Resource links provided by NLM:


Further study details as provided by Centers for Disease Control and Prevention:

Primary Outcome Measures:
  • Repeat STD infection [ Time Frame: Average of 15-months post-intervention ] [ Designated as safety issue: No ]

Secondary Outcome Measures:
  • Change in knowledge and attitudes [ Time Frame: Immediately post-intervention ] [ Designated as safety issue: No ]
  • Condom coupon redemption [ Time Frame: 3-months post-intervention ] [ Designated as safety issue: No ]

Enrollment: 3660
Study Start Date: July 2001
Study Completion Date: March 2008
Primary Completion Date: November 2006 (Final data collection date for primary outcome measure)
Arms Assigned Interventions
Experimental: 1
Standard STD clinic services and the VOICES/VOCES intervention
Behavioral: VOICES/VOCES
45-minute intervention for small groups of African American and Hispanic heterosexual men and women. Group members are same gender and race/ethnicity. View culturally-specific condom promotion video. Facilitated group discussion to build skills in condom use and condom negotiation. Education on condom varieties to overcome participants' personal barriers to condoms use. Distribution of 3 specialty condoms of participant's choice (i.e., different sizes, textures, thicknesses, lubrication, material). [see Brief Summary above]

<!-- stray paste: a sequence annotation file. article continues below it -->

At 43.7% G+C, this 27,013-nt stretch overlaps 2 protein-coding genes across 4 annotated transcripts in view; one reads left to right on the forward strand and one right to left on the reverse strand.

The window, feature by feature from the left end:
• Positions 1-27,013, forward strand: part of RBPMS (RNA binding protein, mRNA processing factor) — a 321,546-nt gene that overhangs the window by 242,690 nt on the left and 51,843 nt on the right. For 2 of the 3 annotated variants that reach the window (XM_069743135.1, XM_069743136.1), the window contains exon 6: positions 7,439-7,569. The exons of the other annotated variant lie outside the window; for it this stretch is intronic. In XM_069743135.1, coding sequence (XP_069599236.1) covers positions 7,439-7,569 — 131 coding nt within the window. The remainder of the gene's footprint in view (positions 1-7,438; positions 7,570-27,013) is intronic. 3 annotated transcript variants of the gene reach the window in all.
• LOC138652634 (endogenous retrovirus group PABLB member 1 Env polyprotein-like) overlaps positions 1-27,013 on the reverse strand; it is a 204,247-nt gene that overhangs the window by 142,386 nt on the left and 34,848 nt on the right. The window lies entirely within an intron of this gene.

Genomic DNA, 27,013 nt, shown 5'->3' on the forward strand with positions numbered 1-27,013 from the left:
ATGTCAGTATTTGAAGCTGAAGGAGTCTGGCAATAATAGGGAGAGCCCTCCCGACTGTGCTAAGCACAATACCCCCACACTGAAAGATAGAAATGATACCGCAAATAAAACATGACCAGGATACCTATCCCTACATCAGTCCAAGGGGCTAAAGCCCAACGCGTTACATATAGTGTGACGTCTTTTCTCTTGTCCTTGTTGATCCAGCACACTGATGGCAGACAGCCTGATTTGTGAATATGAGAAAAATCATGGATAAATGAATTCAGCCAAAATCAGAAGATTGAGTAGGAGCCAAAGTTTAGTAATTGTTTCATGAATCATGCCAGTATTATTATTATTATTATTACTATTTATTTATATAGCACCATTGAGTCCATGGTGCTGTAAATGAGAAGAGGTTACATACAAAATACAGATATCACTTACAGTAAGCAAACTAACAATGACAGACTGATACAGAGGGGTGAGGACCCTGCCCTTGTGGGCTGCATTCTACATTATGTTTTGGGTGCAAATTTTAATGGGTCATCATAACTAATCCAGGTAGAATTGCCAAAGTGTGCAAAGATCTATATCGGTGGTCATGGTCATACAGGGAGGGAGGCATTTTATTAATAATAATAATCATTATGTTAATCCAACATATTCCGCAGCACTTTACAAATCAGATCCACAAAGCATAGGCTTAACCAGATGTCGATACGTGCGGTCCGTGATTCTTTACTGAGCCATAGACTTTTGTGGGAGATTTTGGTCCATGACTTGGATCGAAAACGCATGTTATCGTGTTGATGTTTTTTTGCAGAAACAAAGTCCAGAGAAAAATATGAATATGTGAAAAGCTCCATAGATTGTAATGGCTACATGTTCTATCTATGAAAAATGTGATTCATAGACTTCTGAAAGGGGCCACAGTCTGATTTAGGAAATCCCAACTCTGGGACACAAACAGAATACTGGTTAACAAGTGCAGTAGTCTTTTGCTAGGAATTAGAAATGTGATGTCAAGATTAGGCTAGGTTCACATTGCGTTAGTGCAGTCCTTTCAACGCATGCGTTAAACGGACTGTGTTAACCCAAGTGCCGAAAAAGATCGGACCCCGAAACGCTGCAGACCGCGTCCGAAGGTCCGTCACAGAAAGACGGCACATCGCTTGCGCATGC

Other Name: No other names
Active Comparator: 2
Standard STD clinic services
Biological: Standard STD clinic services
Individual physical exam, STD/HIV tests, treatment as indicated
Other Name: No other names

Detailed Description:

This project was an RCT with 1699 patients assigned to receive the VOICES/VOCES intervention and 1707 to receive standard of care at each of the two STD clinics (total N=3406). Participant outcomes and their measures are:

  1. Change in knowledge and attitudes about condoms as determined by participant profile and survey data
  2. Condom acquisition as determined by project coupon redemption data
  3. STD incidence as determined by medical chart review and/or surveillance data